From Cost Center to Cash Generator: Air India Marketing Chief on New Loyalty Program

Skift Take

Sunil Suresh is bullish about the loyalty program’s prospects of becoming a value creator for the airline, with significant growth forecast over the next three years.

How do you turn a net negative into a positive? That’s the challenge faced by Air India’s Chief Marketing Officer, Sunil Suresh. 

He is proud that Flying Returns is the oldest airline loyalty program in India. But he also recognizes that under its former management, the scheme didn’t realize its full potential. 

This changed Wednesday when the airline revealed a huge overhaul of its frequent flier offering. 

Speaking to Skift before the relaunch, Suresh offered candid context around the changes.

“Over the years, [loyalty] had effectively become this little department that ‘needed to be done’, and therefore we were doing it. There was a small team running it very much like a cost center,” said the CMO.

Unsurprisingly, as a part of Air India’s five-year ‘’ transformation project, loyalty was identified as a key area of improvement. 

The brief to Suresh’s team was hugely ambitious. “It was to create a loyalty program that is benchmarked and that can compete with the best in the world. We want to take the airline to be one of the top carriers in the world – the loyalty program has to follow,” said the marketing chief.

There was also an appetite to turn the program from a cost to a value creator for the business. 

Better For Members; Better For Business

Suresh said the new program is focused on making processes easier, more rewarding, and with greater recognition for its members.

As the CMO himself admits, “miles-based programs were very complicated.” The result is the airline moving to a value-based system. This should make it simpler for members to work out how much they can earn. 

Suresh is also confident that it is now much easier to earn Gold or Platinum status compared to other major global carriers.

He explains: “The whole transformation is about offering travelers a world-class experience. That’s what Vihaan is all about, whichever part of it you look at. Loyalty is very much contributing towards that world-class experience. If you’re a frequent traveler, you expect the airline to recognize that fact and make your travel that much easier and rewarding. That’s what this loyalty program is going to do.”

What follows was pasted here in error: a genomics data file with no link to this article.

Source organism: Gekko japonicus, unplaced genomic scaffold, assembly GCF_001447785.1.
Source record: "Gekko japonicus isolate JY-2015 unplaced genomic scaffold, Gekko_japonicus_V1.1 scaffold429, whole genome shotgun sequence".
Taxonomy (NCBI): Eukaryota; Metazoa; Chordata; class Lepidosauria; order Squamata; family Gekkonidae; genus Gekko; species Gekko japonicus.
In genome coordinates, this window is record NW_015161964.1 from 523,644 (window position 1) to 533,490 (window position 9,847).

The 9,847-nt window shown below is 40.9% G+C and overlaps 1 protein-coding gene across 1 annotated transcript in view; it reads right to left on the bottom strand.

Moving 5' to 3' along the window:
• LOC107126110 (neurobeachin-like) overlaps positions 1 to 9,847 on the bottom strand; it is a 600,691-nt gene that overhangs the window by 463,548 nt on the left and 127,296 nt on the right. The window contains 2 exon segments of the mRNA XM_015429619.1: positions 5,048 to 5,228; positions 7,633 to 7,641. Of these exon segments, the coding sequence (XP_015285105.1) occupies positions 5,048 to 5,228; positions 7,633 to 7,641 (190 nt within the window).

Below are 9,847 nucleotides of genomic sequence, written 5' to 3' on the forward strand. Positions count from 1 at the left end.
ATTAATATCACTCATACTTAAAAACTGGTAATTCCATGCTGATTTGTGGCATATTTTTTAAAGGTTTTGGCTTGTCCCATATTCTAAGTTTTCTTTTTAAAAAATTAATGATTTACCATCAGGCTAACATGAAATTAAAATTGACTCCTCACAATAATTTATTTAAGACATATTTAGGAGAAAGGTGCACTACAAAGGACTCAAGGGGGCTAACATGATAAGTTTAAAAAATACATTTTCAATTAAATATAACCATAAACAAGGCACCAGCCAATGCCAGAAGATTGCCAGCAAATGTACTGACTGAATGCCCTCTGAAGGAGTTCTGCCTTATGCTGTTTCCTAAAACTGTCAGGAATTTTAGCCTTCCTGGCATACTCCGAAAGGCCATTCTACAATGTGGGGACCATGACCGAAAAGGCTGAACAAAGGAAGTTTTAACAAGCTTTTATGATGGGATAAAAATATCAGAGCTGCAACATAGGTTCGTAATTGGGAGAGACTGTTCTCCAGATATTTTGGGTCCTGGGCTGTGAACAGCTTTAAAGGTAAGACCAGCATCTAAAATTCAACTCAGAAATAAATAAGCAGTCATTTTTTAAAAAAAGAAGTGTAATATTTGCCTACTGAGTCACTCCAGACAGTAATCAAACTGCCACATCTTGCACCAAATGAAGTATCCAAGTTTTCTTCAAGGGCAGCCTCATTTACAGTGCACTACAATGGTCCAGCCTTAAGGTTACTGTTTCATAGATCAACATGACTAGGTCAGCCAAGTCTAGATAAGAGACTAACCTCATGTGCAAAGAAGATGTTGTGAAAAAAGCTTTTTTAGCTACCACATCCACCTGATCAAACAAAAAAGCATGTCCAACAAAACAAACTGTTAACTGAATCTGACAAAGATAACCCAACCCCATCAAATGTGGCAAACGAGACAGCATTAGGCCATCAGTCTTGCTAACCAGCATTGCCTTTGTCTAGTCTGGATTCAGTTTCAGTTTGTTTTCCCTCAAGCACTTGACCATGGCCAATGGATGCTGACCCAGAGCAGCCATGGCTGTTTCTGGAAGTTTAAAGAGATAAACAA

Air India’s Cheaper Rewards

Suresh highlights big reductions in redemption ticket rates for Air India flights – sometimes by up to 50% – as well as more redemption availability as key improvements. 

To make the program even more competitive, the airline has reviewed the best airlines in each of the regions it operates and has tried to more closely align its ‘earning and burning’ rates with them. 

To support the changes, the refreshed program has allowed more processes to be completed online for greater self-service. For elite members, there is also a time-saving priority contact center. 

The airline will also emphasize member recognition for its elite members as a part of the relaunch, something that was not a standard operating process in recent years.  

Image credit: Air India

Air India Boosts Training

To help turn theory into practice, the airline has invested significant time and resources to retrain its staff.

These frontline employees deliver on the program benefits, both old and new. For instance, the carrier has launched ‘Fly Early’, a feature that allows certain elite members to take an earlier flight on a space-available basis once they are at the airport. Of course, this only works if staff know how to honor the new benefit. 

Suresh is also aware that the airline should not have too many elites nor too few – something of a fallacy at the old Air India.

“It’s a balance that we need to strike. It’s tempting to say let’s have as many elite members as possible, but we’re also cognizant of the fact that the delivery of the benefits needs to keep up. You need to have the capacity to be able to handle the volume.”

The marketing chief revealed that he is aiming for 4% of loyalty members to be at elite status. 

There’s More Work To Do

Despite Wednesday’s glitzy launch, the job is not done yet. “Our first focus was to land a great loyalty program for the airline, which is what we’re doing right now with Flying Returns reimagined,” said Suresh.

The work on the transition to a group loyalty program is up next. The same system will ultimately award points and make redemptions available on group airlines such as Air India Express. 

Suresh recognizes that work has yet to begin on merging Vistara’s frequent flier platform. This is because the merger proceedings are still to receive the final blessing of Indian regulators. The CMO is hopeful that by the end of 2024, the program will work across both carriers. 

The airline’s future ambitions are not small. For a program that had just three million members in March 2021, the targets are enormous. Suresh hopes that by the time concludes in September 2027, it will be 20 million-strong with an activity rate of 20% or more.

Click here to read our Skift analysis of the key changes to Air India’s Flying Returns program.

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